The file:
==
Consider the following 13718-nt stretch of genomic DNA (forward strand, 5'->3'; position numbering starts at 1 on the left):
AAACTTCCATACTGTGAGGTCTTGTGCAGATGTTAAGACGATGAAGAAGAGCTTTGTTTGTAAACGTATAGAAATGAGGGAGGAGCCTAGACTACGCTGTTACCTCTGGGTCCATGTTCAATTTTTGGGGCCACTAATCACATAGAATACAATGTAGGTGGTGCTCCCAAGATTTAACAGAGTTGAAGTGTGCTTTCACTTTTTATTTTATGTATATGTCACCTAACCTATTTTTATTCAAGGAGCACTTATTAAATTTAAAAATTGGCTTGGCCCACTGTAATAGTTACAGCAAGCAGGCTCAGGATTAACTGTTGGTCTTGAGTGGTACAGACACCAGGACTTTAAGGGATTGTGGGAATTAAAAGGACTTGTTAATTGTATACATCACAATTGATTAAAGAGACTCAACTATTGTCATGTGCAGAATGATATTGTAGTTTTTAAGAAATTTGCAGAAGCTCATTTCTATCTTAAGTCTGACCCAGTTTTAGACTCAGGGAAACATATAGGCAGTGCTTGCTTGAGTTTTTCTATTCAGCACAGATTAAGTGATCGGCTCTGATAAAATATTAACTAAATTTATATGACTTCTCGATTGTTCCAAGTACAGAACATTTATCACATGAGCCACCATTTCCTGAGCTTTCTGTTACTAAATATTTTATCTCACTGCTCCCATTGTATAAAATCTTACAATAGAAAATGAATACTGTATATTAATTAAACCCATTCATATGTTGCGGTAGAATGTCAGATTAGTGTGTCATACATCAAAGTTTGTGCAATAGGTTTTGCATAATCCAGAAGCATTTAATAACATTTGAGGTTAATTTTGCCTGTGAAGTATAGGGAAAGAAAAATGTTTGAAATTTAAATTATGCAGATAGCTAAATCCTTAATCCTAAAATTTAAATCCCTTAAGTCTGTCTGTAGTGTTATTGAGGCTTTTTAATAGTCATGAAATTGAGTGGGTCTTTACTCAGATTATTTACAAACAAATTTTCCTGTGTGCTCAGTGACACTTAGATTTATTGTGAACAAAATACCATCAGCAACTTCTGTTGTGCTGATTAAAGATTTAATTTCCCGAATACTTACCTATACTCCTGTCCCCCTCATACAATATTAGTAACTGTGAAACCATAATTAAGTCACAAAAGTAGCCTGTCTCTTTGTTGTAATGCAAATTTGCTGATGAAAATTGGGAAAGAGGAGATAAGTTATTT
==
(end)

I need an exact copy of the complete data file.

Consider the following 13718-nt stretch of genomic DNA (forward strand, 5'->3'; position numbering starts at 1 on the left):
AAACTTCCATACTGTGAGGTCTTGTGCAGATGTTAAGACGATGAAGAAGAGCTTTGTTTGTAAACGTATAGAAATGAGGGAGGAGCCTAGACTACGCTGTTACCTCTGGGTCCATGTTCAATTTTTGGGGCCACTAATCACATAGAATACAATGTAGGTGGTGCTCCCAAGATTTAACAGAGTTGAAGTGTGCTTTCACTTTTTATTTTATGTATATGTCACCTAACCTATTTTTATTCAAGGAGCACTTATTAAATTTAAAAATTGGCTTGGCCCACTGTAATAGTTACAGCAAGCAGGCTCAGGATTAACTGTTGGTCTTGAGTGGTACAGACACCAGGACTTTAAGGGATTGTGGGAATTAAAAGGACTTGTTAATTGTATACATCACAATTGATTAAAGAGACTCAACTATTGTCATGTGCAGAATGATATTGTAGTTTTTAAGAAATTTGCAGAAGCTCATTTCTATCTTAAGTCTGACCCAGTTTTAGACTCAGGGAAACATATAGGCAGTGCTTGCTTGAGTTTTTCTATTCAGCACAGATTAAGTGATCGGCTCTGATAAAATATTAACTAAATTTATATGACTTCTCGATTGTTCCAAGTACAGAACATTTATCACATGAGCCACCATTTCCTGAGCTTTCTGTTACTAAATATTTTATCTCACTGCTCCCATTGTATAAAATCTTACAATAGAAAATGAATACTGTATATTAATTAAACCCATTCATATGTTGCGGTAGAATGTCAGATTAGTGTGTCATACATCAAAGTTTGTGCAATAGGTTTTGCATAATCCAGAAGCATTTAATAACATTTGAGGTTAATTTTGCCTGTGAAGTATAGGGAAAGAAAAATGTTTGAAATTTAAATTATGCAGATAGCTAAATCCTTAATCCTAAAATTTAAATCCCTTAAGTCTGTCTGTAGTGTTATTGAGGCTTTTTAATAGTCATGAAATTGAGTGGGTCTTTACTCAGATTATTTACAAACAAATTTTCCTGTGTGCTCAGTGACACTTAGATTTATTGTGAACAAAATACCATCAGCAACTTCTGTTGTGCTGATTAAAGATTTAATTTCCCGAATACTTACCTATACTCCTGTCCCCCTCATACAATATTAGTAACTGTGAAACCATAATTAAGTCACAAAAGTAGCCTGTCTCTTTGTTGTAATGCAAATTTGCTGATGAAAATTGGGAAAGAGGAGATAAGTTATTT